With reference to the proposed high-speed rail link between London and Birmingham, ’Experts stay on the right track for rail expansion’ (<I>The Engineer</I>, 22 March 2010), there are a few issues that have been missed, at least politically.
The first is that of failing to observe that the existing trains operate at 125mph, but were purposely designed for 140mph. With present journey times being approximately one hour 22 minutes, including stops, means that there is scope to improve the existing services by using the trains as they were designed to be used, at 140mph. By using double-block signalling, such trains could be, at a comparatively low cost, used as originally intended.
With the present rail distance between London and Birmingham, the proposed 45-minute journey time equates to an average speed of 150mph. For this average speed, why are the new trains being designed for 250mph operating speeds?
Second, those countries presently running conventional trains just above 200mph do not have trains capable of cruising at 250mph. Those countries that have gone notably faster than 200mph are using magnetically levitated trains, namely Japan and China. In addition, Japan has a notable quantity of its electricity generated using nuclear fuel rather than fossil fuels.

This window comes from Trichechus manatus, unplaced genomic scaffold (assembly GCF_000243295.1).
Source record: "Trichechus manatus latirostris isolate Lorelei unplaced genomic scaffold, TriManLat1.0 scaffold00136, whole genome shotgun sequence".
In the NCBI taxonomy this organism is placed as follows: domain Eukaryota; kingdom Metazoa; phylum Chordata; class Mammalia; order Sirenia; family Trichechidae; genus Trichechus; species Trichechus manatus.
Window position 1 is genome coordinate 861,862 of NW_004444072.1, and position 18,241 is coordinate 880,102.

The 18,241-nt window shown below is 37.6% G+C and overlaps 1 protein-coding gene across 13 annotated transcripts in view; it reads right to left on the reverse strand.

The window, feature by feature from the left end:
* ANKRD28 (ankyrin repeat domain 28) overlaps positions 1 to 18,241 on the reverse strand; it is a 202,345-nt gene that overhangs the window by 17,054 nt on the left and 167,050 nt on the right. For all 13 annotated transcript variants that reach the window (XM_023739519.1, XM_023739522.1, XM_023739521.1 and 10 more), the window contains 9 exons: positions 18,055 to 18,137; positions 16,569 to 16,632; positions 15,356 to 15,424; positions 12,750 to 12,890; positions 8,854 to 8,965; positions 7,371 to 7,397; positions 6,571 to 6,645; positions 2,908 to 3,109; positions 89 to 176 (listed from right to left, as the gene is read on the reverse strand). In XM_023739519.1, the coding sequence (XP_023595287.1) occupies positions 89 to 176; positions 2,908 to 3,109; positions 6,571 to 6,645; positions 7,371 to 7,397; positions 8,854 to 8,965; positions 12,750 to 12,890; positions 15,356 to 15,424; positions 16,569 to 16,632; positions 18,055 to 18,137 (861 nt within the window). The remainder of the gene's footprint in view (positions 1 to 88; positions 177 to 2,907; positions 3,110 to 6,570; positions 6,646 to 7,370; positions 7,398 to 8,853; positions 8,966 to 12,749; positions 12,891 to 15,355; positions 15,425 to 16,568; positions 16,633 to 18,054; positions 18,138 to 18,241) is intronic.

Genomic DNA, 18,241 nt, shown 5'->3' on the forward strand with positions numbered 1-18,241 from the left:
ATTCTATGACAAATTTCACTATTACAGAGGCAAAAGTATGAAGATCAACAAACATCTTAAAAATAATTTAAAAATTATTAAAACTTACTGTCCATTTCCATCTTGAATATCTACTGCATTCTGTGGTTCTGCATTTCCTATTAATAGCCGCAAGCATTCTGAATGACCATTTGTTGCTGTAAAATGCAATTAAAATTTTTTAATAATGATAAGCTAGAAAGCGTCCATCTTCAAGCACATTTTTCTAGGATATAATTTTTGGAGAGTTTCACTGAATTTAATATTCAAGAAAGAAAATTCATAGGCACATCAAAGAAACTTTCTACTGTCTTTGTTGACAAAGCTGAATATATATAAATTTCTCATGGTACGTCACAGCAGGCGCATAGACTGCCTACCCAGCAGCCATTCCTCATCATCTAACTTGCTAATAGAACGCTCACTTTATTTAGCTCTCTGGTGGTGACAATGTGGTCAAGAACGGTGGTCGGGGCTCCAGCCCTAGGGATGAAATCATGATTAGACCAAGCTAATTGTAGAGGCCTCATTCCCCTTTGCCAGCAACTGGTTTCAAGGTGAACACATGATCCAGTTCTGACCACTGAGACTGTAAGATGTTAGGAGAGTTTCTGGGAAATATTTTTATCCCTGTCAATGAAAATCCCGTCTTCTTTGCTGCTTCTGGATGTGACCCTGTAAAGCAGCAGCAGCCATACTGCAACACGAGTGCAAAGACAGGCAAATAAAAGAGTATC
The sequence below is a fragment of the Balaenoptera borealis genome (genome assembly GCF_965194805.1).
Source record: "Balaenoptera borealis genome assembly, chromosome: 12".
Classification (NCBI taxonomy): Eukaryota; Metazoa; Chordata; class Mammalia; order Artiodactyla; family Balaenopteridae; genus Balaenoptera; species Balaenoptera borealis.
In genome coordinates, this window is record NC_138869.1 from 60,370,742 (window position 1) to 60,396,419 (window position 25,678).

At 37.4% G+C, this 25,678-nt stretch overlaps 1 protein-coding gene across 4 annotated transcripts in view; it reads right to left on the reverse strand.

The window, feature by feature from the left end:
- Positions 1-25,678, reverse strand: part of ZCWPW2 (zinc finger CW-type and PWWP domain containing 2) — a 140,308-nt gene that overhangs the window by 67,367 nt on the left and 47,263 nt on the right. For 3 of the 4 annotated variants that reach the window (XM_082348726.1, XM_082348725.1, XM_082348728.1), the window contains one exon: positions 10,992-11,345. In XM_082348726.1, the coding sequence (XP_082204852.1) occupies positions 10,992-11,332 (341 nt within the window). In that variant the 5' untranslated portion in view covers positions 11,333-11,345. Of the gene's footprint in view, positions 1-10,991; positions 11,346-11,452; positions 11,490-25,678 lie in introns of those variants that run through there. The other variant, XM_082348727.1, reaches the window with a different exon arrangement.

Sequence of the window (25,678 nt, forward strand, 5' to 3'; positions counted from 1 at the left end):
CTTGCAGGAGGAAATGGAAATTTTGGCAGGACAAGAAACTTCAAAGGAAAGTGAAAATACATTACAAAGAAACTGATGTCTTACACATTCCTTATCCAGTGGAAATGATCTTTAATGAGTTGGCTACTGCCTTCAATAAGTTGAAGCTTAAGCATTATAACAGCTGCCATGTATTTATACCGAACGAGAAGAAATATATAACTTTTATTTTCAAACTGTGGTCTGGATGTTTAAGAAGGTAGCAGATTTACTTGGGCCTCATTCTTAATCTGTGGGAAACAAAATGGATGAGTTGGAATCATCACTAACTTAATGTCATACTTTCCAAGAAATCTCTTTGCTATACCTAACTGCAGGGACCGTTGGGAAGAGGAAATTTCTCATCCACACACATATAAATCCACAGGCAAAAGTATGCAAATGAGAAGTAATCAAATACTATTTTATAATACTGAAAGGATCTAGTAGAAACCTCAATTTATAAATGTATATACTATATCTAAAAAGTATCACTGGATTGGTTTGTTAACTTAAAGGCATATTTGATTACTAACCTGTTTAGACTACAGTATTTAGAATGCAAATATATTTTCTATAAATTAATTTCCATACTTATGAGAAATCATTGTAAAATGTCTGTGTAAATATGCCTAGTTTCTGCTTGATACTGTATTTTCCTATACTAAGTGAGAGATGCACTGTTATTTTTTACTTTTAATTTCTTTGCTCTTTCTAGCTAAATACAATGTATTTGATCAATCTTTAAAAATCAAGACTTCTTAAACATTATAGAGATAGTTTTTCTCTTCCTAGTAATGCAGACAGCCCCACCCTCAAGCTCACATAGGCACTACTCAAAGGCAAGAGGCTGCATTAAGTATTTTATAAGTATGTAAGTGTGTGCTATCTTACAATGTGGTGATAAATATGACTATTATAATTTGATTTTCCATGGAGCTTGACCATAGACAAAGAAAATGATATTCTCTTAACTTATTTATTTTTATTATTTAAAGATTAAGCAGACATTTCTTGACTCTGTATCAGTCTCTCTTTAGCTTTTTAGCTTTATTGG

As Britain reaches a point where present electricity-generating stations, predominantly using fossil fuels, are reaching the end of their service life, a power-hungry, high-speed railway will face a major challenge regarding a suitable electricity supply.
As for the new trains, where will they come from? The UK has lost its railway train design and manufacturing capability for the UK in the UK, and imports what it needs. If other countries follow Japan’s example for speeds notably above 200mph, using maglev, then the government’s proposal for a dedicated high-speed railway in the UK using conventional track and overhead wires looks increasingly unlikely.
Andrew Porter, EADS Astrium